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50
A greedy algorithm for aligning DNA sequences
 J. COMPUT. BIOL
, 2000
"... For aligning DNA sequences that differ only by sequencing errors, or by equivalent errors from other sources, a greedy algorithm can be much faster than traditional dynamic programming approaches and yet produce an alignment that is guaranteed to be theoretically optimal. We introduce a new greedy a ..."
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Cited by 241 (15 self)
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For aligning DNA sequences that differ only by sequencing errors, or by equivalent errors from other sources, a greedy algorithm can be much faster than traditional dynamic programming approaches and yet produce an alignment that is guaranteed to be theoretically optimal. We introduce a new greedy alignment algorithm with particularly good performance and show that it computes the same alignment as does a certain dynamic programming algorithm, while executing over 10 times faster on appropriate data. An implementation of this algorithm is currently used in a program that assembles the UniGene database at the National Center for Biotechnology Information.
A PATTERN MATCHING MODEL FOR MISUSE INTRUSION DETECTION
"... This paper describes a generic model of matching that can be usefully applied to misuse intrusion detection. The model is based on Colored Petri Nets. Guards define the context in which signatures are matched. The notion of start and final states, and paths between them define the set of event seque ..."
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Cited by 150 (4 self)
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This paper describes a generic model of matching that can be usefully applied to misuse intrusion detection. The model is based on Colored Petri Nets. Guards define the context in which signatures are matched. The notion of start and final states, and paths between them define the set of event sequences matched by the net. Partial order matching can also be specified in this model. The main benefits of the model are its generality, portability and flexibility.
Parameterized Pattern Matching: Algorithms and Applications
, 1994
"... The problem of finding sections of code that either are identical or are related by the systematic renaming of variables or constants can be modeled in terms of parameterized strings (pstrings) and parameterized matches (p matches) [Baker93a]. Pstrings are strings over two alphabets, one of whic ..."
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Cited by 71 (5 self)
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The problem of finding sections of code that either are identical or are related by the systematic renaming of variables or constants can be modeled in terms of parameterized strings (pstrings) and parameterized matches (p matches) [Baker93a]. Pstrings are strings over two alphabets, one of which represents parameters. Two pstrings are a parameterized match (pmatch) if one pstring is obtained by renaming the parameters of the other by a onetoone function. In this paper, we investigate parameterized pattern matching via parameterized suffix trees (psuffix trees), defined in [Baker93a]. We give two algorithms for constructing psuffix trees: one (eager) that runs in linear time for fixed alphabets, and another that uses auxiliary data structures and runs in O(nlog (n)) time for variable alphabets, where n is input length. We show that using a psuffix tree for a pattern pstring P, it is possible to search for all pmatches of P within a text pstring T in space linear in ï P ï...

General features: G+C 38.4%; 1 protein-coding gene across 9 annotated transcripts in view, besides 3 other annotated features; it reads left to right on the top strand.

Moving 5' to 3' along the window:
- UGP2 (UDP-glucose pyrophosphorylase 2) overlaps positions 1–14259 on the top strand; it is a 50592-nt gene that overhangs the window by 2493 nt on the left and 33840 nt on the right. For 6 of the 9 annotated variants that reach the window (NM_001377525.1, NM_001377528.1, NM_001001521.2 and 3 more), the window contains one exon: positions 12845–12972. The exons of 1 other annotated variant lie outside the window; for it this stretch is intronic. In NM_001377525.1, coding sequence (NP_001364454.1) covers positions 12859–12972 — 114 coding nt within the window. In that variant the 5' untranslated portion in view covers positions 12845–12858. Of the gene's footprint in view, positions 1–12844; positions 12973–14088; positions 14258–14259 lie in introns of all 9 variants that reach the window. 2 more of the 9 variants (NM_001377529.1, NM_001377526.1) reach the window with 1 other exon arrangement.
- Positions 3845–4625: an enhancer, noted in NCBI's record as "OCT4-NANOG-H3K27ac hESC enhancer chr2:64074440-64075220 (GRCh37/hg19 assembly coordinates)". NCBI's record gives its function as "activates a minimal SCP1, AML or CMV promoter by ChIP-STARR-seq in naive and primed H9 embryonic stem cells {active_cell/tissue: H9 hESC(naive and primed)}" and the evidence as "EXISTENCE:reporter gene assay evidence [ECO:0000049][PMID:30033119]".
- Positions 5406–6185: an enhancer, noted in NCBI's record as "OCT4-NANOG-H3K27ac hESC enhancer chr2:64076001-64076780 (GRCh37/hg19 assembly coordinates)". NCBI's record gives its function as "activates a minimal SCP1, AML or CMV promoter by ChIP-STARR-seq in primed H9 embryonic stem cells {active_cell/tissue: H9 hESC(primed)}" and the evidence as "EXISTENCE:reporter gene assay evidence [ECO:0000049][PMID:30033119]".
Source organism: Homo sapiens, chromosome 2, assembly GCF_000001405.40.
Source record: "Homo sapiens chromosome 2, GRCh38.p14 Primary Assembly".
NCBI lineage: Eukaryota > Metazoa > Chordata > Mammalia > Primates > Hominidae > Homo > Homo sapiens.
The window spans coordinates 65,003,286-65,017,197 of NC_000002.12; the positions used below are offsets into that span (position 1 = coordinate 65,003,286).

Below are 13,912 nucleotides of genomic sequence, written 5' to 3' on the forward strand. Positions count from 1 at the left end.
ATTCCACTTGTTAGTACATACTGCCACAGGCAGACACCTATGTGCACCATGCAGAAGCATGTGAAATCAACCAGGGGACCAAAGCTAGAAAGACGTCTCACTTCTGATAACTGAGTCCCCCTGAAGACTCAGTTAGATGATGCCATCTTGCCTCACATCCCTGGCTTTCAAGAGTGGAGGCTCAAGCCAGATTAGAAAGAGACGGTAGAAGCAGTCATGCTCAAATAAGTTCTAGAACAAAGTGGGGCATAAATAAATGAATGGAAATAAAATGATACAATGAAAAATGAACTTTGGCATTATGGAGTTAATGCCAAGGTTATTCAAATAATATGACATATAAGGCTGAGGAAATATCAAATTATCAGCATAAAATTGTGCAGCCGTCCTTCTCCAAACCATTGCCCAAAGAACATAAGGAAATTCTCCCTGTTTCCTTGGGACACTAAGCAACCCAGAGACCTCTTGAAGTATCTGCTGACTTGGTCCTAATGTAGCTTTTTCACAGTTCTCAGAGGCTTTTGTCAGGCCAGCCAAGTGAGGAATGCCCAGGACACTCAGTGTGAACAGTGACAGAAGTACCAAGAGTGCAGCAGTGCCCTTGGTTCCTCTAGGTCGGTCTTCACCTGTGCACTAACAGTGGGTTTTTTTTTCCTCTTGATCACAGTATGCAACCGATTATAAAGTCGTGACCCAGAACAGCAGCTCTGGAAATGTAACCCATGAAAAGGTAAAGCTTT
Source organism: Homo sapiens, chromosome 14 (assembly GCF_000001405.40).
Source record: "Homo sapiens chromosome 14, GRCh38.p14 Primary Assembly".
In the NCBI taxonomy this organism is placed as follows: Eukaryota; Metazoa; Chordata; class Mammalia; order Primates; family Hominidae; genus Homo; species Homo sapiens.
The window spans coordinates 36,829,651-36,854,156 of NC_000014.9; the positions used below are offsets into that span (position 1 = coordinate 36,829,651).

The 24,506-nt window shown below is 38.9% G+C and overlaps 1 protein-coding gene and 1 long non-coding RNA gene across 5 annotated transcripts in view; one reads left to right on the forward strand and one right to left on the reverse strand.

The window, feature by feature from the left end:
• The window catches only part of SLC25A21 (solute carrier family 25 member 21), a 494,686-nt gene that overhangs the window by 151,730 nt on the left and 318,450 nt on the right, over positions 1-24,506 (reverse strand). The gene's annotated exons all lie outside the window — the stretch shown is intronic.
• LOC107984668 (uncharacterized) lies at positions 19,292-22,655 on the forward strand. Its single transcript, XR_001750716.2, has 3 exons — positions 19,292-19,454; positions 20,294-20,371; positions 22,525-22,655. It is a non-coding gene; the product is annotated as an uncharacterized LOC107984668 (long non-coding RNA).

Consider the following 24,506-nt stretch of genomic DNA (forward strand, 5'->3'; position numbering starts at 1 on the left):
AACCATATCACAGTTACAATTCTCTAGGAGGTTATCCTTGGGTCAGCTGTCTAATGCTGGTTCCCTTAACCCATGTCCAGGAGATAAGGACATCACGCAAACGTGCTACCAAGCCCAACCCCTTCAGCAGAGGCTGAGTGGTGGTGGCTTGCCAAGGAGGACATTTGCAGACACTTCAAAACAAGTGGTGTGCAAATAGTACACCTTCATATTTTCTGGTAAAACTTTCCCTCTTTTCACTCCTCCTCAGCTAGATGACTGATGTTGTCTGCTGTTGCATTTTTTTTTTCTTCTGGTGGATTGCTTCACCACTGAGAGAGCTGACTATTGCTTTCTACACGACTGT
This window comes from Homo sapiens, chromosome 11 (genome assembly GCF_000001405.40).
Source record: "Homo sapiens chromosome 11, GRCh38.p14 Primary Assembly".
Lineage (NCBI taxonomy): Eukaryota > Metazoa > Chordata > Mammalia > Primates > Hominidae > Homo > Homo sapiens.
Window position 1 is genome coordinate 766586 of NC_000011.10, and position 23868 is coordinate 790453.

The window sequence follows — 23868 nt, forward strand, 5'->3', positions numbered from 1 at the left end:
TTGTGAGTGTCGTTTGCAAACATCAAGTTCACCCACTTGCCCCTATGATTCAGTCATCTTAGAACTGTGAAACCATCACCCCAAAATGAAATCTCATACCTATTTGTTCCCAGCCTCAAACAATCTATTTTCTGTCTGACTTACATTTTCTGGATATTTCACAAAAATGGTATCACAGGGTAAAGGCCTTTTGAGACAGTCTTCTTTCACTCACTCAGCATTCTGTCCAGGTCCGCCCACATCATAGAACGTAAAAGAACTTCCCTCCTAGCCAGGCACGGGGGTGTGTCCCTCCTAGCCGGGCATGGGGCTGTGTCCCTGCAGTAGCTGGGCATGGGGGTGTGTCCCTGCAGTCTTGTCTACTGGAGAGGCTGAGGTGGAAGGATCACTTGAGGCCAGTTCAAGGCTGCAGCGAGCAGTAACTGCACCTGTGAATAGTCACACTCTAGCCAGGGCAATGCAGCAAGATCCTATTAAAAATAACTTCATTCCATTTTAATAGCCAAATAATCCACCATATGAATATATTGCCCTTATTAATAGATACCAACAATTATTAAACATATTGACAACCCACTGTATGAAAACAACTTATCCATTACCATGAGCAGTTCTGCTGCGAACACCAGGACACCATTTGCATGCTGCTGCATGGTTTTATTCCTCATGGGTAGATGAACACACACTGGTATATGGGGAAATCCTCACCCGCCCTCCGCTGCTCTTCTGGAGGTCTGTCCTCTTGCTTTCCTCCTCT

Software Process Validation: Quantitatively Measuring the Correspondence of a Process to a Model
 ACM Transactions on Software Engineering and Methodology
, 1996
"... this article. ..."
A System for Approximate Tree Matching
, 1992
"... Ordered, labeled trees are trees in which each node has a label and the lefttoright order of its children (if it has any) is fixed. Such trees have many applications in vision, pattern recognition, molecular biology, programming compilation and natural language processing. Many of the applications ..."
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Cited by 61 (10 self)
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Ordered, labeled trees are trees in which each node has a label and the lefttoright order of its children (if it has any) is fixed. Such trees have many applications in vision, pattern recognition, molecular biology, programming compilation and natural language processing. Many of the applications involve comparing trees or retrieving/extracting information from a repository of trees. Examples include classification of unknown patterns, analysis of newly sequenced RNA structures, semantic taxonomy for dictionary definitions, generation of interpreters for nonprocedural programming languages, and automatic error recovery and correction for programming languages. Previous systems use exact matching (or generalized regular expression matching) for tree comparison. This paper presents a system, called ApproximateTreeByExample (ATBE), which allows inexact matching of trees. The ATBE system interacts with the user through a simple, but powerful query language; graphical devices a...
Parameterized Duplication in Strings: Algorithms and an Application to Software Maintenance
 SIAM Journal on Computing
, 1997
"... As an aid in software maintenance, it would be useful to be able to track down duplication in large software systems efficiently. Duplication in code is often in the form of sections of code that are the same except for a systematic change of parameters such as identifiers and constants. To model su ..."
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Cited by 53 (5 self)